10 Reasons I Still Love Jerusalem

BY
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Jerusalem Old City
15 Nov 2007
Inspiration
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Israelis love to get down on Jerusalem. Every time new statistics are published, pundits bemoan the steady decline of the city and how much better other cities in the country are – particularly those in the Greater Tel Aviv area.

The most recent depressing numbers come from the Jerusalem Institute for Israel Studies (JIIS). While the city’s population is still a healthy 706,400, the report focuses on Jerusalem’s negative immigration rate: in the most recent year of the study, 18,100 people moved out of Jerusalem compared with only 11,400 who joined the city.

This negative immigration is nothing new, says Maya Choshen, the JIIS Yearbook’s author: some 240,000 people have left Jerusalem over the past 15 years. While such a calculation is clearly intended for its inflammatory impact, the total negative balance of 93,700 is nevertheless significant.

And yet, despite the bleak numbers, the Blum family is not going anywhere. Jerusalem remains the greatest city in the world – and I don’t mean just historically and theologically. This is an eminently livable city. In fact, as I see it, Jerusalem is actually improving.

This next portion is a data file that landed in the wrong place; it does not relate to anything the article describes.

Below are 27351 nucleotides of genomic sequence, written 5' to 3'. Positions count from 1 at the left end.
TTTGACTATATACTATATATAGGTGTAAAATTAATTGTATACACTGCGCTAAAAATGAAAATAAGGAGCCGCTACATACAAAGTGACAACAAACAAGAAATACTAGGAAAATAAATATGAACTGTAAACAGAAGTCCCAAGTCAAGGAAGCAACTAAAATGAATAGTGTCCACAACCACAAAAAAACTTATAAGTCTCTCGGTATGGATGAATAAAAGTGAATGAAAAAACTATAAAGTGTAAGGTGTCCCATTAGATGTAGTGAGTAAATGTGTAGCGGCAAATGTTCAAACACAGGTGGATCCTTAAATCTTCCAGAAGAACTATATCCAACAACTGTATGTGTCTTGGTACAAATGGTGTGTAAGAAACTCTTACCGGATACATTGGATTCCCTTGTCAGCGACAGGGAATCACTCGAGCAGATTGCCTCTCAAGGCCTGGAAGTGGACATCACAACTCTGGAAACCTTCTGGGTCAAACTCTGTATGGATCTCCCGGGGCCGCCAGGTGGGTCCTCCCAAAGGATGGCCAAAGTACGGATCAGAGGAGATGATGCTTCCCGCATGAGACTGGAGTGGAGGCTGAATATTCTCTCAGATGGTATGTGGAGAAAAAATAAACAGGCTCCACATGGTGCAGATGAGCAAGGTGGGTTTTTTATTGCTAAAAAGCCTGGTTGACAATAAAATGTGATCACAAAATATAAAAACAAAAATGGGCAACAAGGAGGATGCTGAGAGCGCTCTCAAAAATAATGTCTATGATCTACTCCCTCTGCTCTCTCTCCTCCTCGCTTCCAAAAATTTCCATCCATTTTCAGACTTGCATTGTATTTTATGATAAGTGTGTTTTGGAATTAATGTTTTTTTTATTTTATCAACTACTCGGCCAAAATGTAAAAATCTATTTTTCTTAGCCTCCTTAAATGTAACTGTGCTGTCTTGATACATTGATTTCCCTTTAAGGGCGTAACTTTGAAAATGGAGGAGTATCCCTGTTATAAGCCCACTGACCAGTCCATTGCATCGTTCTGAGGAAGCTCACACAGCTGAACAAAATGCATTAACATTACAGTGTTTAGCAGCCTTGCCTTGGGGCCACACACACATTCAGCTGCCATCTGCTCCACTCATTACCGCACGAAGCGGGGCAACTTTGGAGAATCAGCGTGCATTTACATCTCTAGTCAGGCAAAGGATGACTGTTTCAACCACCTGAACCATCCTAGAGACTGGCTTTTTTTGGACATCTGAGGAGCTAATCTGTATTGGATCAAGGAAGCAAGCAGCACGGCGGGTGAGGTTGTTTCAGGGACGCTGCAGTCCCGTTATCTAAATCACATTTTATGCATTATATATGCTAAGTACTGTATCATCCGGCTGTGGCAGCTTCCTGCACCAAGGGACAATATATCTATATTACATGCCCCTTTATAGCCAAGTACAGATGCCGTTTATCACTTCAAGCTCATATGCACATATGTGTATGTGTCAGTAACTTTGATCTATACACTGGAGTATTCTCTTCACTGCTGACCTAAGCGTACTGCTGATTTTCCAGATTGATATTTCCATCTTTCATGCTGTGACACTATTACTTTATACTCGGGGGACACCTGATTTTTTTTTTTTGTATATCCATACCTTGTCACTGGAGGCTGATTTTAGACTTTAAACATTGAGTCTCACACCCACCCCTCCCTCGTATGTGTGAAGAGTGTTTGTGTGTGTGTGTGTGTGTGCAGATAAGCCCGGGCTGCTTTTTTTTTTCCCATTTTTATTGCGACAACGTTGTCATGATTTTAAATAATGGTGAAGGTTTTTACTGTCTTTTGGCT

How can I say that in the face of hard data? Well, here are 10 reasons (not in any particular order) why we still love it here:

1. Jerusalem has the best selection of quality kosher food in the world. You can find everything from Middle Eastern meat-on-a-skewer to Indian-Asian fusion. The choice of gourmet burgers on Emek Refaim Street alone is staggering. And whether you care about kashrut or not, quality kosher dining is one of the most inclusive activities Israel has to offer. Everyone can enjoy and appreciate; no one is left out. Eating out in Jerusalem has perhaps the best potential to bridge the secular-religious divide.